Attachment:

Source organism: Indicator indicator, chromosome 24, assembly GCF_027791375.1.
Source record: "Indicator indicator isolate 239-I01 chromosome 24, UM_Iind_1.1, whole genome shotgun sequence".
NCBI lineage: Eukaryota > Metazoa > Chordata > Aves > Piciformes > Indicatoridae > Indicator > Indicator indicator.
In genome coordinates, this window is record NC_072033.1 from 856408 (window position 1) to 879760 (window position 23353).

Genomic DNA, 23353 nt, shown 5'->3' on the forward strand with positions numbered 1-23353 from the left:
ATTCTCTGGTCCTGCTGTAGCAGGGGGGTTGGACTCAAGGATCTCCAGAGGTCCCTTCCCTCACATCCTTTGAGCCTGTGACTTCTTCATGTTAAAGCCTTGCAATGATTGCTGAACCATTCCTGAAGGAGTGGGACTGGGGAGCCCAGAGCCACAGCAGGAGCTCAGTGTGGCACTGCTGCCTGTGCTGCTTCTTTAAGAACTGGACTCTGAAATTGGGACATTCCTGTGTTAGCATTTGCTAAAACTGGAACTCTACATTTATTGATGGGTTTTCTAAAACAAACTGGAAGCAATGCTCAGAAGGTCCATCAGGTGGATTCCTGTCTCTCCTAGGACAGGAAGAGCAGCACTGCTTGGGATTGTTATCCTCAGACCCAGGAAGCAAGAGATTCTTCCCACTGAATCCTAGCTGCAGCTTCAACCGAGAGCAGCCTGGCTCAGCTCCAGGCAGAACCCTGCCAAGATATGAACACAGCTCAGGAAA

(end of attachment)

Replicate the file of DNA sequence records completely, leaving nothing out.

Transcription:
Source organism: Indicator indicator, chromosome 24, assembly GCF_027791375.1.
Source record: "Indicator indicator isolate 239-I01 chromosome 24, UM_Iind_1.1, whole genome shotgun sequence".
NCBI lineage: Eukaryota > Metazoa > Chordata > Aves > Piciformes > Indicatoridae > Indicator > Indicator indicator.
In genome coordinates, this window is record NC_072033.1 from 856408 (window position 1) to 879760 (window position 23353).

Genomic DNA, 23353 nt, shown 5'->3' on the forward strand with positions numbered 1-23353 from the left:
ATTCTCTGGTCCTGCTGTAGCAGGGGGGTTGGACTCAAGGATCTCCAGAGGTCCCTTCCCTCACATCCTTTGAGCCTGTGACTTCTTCATGTTAAAGCCTTGCAATGATTGCTGAACCATTCCTGAAGGAGTGGGACTGGGGAGCCCAGAGCCACAGCAGGAGCTCAGTGTGGCACTGCTGCCTGTGCTGCTTCTTTAAGAACTGGACTCTGAAATTGGGACATTCCTGTGTTAGCATTTGCTAAAACTGGAACTCTACATTTATTGATGGGTTTTCTAAAACAAACTGGAAGCAATGCTCAGAAGGTCCATCAGGTGGATTCCTGTCTCTCCTAGGACAGGAAGAGCAGCACTGCTTGGGATTGTTATCCTCAGACCCAGGAAGCAAGAGATTCTTCCCACTGAATCCTAGCTGCAGCTTCAACCGAGAGCAGCCTGGCTCAGCTCCAGGCAGAACCCTGCCAAGATATGAACACAGCTCAGGAAA